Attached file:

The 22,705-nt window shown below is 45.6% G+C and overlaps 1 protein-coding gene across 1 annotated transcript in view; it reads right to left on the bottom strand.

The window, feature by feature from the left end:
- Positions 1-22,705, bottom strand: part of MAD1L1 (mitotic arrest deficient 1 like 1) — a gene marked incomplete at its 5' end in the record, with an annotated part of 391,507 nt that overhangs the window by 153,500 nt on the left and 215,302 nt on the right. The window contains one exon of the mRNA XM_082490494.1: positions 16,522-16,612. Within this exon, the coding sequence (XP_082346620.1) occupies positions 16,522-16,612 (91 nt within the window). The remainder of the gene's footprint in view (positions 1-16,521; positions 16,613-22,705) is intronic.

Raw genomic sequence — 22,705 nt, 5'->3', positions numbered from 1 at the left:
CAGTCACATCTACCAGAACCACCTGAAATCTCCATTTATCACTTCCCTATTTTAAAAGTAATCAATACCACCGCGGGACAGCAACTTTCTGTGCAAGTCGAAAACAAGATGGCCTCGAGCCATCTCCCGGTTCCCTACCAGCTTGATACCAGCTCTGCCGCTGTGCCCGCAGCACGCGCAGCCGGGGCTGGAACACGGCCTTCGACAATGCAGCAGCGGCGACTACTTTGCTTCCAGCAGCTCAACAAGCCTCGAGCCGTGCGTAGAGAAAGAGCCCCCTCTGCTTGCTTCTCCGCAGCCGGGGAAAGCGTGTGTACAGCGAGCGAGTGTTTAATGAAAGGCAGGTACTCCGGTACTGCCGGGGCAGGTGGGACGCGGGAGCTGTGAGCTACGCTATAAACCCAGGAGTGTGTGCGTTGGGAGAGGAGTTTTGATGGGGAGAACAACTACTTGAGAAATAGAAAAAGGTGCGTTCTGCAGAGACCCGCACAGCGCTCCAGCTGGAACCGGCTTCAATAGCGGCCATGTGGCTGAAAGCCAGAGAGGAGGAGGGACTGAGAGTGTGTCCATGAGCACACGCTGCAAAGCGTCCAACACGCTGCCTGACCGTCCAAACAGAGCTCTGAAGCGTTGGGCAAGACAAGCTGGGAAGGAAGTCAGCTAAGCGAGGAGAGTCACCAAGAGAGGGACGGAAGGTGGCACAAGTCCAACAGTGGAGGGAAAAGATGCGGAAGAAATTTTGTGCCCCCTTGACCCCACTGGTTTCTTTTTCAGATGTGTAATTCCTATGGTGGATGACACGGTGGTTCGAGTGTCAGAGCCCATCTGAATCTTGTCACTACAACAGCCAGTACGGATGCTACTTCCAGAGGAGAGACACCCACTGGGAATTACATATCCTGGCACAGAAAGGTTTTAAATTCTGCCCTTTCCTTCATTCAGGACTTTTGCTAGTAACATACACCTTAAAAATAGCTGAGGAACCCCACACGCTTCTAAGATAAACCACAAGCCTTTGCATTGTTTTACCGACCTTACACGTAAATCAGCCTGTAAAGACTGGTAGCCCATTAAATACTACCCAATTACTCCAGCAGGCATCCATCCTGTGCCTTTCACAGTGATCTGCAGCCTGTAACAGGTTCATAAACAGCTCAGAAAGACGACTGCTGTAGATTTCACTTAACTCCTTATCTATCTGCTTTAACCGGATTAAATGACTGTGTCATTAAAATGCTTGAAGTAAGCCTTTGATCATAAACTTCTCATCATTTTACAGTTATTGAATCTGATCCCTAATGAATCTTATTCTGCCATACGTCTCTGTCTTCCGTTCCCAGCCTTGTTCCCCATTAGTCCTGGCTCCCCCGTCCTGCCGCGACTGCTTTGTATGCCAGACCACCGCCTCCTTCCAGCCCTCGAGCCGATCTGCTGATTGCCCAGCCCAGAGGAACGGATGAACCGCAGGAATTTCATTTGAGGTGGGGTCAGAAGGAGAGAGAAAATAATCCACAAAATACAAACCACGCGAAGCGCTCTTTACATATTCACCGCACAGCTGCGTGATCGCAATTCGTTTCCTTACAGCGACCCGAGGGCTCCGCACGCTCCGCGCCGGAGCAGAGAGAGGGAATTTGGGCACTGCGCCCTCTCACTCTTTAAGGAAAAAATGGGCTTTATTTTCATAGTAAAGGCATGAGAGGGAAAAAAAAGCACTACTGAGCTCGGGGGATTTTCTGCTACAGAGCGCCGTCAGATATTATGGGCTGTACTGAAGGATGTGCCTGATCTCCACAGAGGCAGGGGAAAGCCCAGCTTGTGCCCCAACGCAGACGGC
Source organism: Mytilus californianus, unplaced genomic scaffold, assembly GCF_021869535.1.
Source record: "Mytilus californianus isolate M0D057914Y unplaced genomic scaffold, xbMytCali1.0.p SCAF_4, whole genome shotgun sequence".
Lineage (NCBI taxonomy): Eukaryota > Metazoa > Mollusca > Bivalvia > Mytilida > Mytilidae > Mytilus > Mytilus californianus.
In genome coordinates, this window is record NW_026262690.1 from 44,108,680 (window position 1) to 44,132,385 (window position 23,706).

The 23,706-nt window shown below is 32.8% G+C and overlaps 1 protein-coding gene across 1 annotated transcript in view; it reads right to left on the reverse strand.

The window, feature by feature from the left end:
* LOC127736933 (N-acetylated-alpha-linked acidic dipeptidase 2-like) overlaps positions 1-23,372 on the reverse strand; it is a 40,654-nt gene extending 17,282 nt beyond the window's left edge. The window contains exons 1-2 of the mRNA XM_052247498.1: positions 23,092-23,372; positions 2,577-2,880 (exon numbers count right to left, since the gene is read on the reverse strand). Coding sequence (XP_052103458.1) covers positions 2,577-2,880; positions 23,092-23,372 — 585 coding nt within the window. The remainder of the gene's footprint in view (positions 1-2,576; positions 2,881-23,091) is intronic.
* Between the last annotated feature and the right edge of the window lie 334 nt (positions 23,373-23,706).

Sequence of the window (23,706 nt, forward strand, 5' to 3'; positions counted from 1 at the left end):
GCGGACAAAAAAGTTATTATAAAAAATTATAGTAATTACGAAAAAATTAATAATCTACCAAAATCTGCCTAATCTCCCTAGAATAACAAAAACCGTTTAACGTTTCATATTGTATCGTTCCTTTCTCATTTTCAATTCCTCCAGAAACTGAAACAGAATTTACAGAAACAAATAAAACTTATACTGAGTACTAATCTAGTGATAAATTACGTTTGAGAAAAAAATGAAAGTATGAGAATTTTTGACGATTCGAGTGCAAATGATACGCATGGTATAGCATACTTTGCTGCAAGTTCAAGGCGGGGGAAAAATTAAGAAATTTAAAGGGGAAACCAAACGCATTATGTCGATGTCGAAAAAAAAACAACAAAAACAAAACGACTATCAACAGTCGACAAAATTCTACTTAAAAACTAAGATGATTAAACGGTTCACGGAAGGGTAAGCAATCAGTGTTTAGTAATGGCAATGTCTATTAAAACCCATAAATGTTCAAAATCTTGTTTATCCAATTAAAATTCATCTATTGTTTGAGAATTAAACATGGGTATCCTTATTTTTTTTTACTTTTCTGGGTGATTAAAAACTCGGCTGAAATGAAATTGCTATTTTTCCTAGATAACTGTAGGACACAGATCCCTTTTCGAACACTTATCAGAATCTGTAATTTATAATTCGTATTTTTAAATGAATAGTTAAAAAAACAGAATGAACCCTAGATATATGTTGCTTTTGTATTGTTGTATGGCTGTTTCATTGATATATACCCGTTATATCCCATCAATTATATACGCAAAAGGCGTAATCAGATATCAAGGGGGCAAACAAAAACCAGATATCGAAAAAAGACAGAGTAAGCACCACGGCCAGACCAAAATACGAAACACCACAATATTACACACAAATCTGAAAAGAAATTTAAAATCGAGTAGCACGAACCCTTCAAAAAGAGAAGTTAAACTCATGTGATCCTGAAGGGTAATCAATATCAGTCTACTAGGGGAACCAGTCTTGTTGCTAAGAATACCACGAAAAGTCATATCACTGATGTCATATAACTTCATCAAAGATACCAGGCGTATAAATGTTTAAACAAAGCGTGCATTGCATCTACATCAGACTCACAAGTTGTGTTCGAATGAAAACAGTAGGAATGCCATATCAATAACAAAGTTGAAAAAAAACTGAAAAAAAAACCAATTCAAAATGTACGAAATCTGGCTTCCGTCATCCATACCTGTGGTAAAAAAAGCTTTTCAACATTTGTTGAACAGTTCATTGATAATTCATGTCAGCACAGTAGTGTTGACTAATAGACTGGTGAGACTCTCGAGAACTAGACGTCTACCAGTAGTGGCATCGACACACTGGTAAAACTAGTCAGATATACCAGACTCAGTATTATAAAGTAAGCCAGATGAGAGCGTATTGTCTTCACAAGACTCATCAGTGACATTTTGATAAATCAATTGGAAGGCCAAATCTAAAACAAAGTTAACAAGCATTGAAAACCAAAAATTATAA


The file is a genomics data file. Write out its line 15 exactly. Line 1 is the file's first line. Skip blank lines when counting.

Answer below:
GCGGACAAAAAAGTTATTATAAAAAATTATAGTAATTACGAAAAAATTAATAATCTACCAAAATCTGCCTAATCTCCCTAGAATAACAAAAACCGTTTAACGTTTCATATTGTATCGTTCCTTTCTCATTTTCAATTCCTCCAGAAACTGAAACAGAATTTACAGAAACAAATAAAACTTATACTGAGTACTAATCTAGTGATAAATTACGTTTGAGAAAAAAATGAAAGTATGAGAATTTTTGACGATTCGAGTGCAAATGATACGCATGGTATAGCATACTTTGCTGCAAGTTCAAGGCGGGGGAAAAATTAAGAAATTTAAAGGGGAAACCAAACGCATTATGTCGATGTCGAAAAAAAAACAACAAAAACAAAACGACTATCAACAGTCGACAAAATTCTACTTAAAAACTAAGATGATTAAACGGTTCACGGAAGGGTAAGCAATCAGTGTTTAGTAATGGCAATGTCTATTAAAACCCATAAATGTTCAAAATCTTGTTTATCCAATTAAAATTCATCTATTGTTTGAGAATTAAACATGGGTATCCTTATTTTTTTTTACTTTTCTGGGTGATTAAAAACTCGGCTGAAATGAAATTGCTATTTTTCCTAGATAACTGTAGGACACAGATCCCTTTTCGAACACTTATCAGAATCTGTAATTTATAATTCGTATTTTTAAATGAATAGTTAAAAAAACAGAATGAACCCTAGATATATGTTGCTTTTGTATTGTTGTATGGCTGTTTCATTGATATATACCCGTTATATCCCATCAATTATATACGCAAAAGGCGTAATCAGATATCAAGGGGGCAAACAAAAACCAGATATCGAAAAAAGACAGAGTAAGCACCACGGCCAGACCAAAATACGAAACACCACAATATTACACACAAATCTGAAAAGAAATTTAAAATCGAGTAGCACGAACCCTTCAAAAAGAGAAGTTAAACTCATGTGATCCTGAAGGGTAATCAATATCAGTCTACTAGGGGAACCAGTCTTGTTGCTAAGAATACCACGAAAAGTCATATCACTGATGTCATATAACTTCATCAAAGATACCAGGCGTATAAATGTTTAAACAAAGCGTGCATTGCATCTACATCAGACTCACAAGTTGTGTTCGAATGAAAACAGTAGGAATGCCATATCAATAACAAAGTTGAAAAAAAACTGAAAAAAAAACCAATTCAAAATGTACGAAATCTGGCTTCCGTCATCCATACCTGTGGTAAAAAAAGCTTTTCAACATTTGTTGAACAGTTCATTGATAATTCATGTCAGCACAGTAGTGTTGACTAATAGACTGGTGAGACTCTCGAGAACTAGACGTCTACCAGTAGTGGCATCGACACACTGGTAAAACTAGTCAGATATACCAGACTCAGTATTATAAAGTAAGCCAGATGAGAGCGTATTGTCTTCACAAGACTCATCAGTGACATTTTGATAAATCAATTGGAAGGCCAAATCTAAAACAAAGTTAACAAGCATTGAAAACCAAAAATTATAA